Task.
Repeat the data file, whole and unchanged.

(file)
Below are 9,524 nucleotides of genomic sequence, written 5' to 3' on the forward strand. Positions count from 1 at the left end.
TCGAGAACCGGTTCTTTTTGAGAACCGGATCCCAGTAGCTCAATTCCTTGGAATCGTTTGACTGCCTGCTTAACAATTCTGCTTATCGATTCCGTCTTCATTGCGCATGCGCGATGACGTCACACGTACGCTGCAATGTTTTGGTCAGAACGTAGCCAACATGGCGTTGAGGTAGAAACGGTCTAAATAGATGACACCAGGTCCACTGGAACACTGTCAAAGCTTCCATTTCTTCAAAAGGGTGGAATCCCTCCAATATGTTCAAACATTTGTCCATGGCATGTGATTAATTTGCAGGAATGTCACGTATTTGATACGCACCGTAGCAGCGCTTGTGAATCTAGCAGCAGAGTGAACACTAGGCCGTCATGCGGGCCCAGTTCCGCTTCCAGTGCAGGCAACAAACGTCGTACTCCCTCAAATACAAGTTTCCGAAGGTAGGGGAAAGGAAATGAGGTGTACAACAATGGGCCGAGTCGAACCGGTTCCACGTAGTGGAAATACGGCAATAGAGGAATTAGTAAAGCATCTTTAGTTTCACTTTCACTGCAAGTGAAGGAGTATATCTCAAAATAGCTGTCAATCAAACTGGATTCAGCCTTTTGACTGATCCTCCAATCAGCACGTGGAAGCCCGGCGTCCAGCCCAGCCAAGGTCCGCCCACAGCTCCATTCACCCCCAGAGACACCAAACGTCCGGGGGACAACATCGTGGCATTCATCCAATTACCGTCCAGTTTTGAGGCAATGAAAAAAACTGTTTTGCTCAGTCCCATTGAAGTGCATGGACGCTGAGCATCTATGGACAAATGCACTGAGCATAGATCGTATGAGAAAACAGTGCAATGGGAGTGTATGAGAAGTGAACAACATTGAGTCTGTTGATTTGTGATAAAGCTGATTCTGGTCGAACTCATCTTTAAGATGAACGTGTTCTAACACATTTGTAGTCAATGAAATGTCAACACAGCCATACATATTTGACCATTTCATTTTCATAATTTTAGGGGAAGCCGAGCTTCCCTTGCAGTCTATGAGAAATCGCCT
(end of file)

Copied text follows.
Below are 9,524 nucleotides of genomic sequence, written 5' to 3' on the forward strand. Positions count from 1 at the left end.
TCGAGAACCGGTTCTTTTTGAGAACCGGATCCCAGTAGCTCAATTCCTTGGAATCGTTTGACTGCCTGCTTAACAATTCTGCTTATCGATTCCGTCTTCATTGCGCATGCGCGATGACGTCACACGTACGCTGCAATGTTTTGGTCAGAACGTAGCCAACATGGCGTTGAGGTAGAAACGGTCTAAATAGATGACACCAGGTCCACTGGAACACTGTCAAAGCTTCCATTTCTTCAAAAGGGTGGAATCCCTCCAATATGTTCAAACATTTGTCCATGGCATGTGATTAATTTGCAGGAATGTCACGTATTTGATACGCACCGTAGCAGCGCTTGTGAATCTAGCAGCAGAGTGAACACTAGGCCGTCATGCGGGCCCAGTTCCGCTTCCAGTGCAGGCAACAAACGTCGTACTCCCTCAAATACAAGTTTCCGAAGGTAGGGGAAAGGAAATGAGGTGTACAACAATGGGCCGAGTCGAACCGGTTCCACGTAGTGGAAATACGGCAATAGAGGAATTAGTAAAGCATCTTTAGTTTCACTTTCACTGCAAGTGAAGGAGTATATCTCAAAATAGCTGTCAATCAAACTGGATTCAGCCTTTTGACTGATCCTCCAATCAGCACGTGGAAGCCCGGCGTCCAGCCCAGCCAAGGTCCGCCCACAGCTCCATTCACCCCCAGAGACACCAAACGTCCGGGGGACAACATCGTGGCATTCATCCAATTACCGTCCAGTTTTGAGGCAATGAAAAAAACTGTTTTGCTCAGTCCCATTGAAGTGCATGGACGCTGAGCATCTATGGACAAATGCACTGAGCATAGATCGTATGAGAAAACAGTGCAATGGGAGTGTATGAGAAGTGAACAACATTGAGTCTGTTGATTTGTGATAAAGCTGATTCTGGTCGAACTCATCTTTAAGATGAACGTGTTCTAACACATTTGTAGTCAATGAAATGTCAACACAGCCATACATATTTGACCATTTCATTTTCATAATTTTAGGGGAAGCCGAGCTTCCCTTGCAGTCTATGAGAAATCGCCT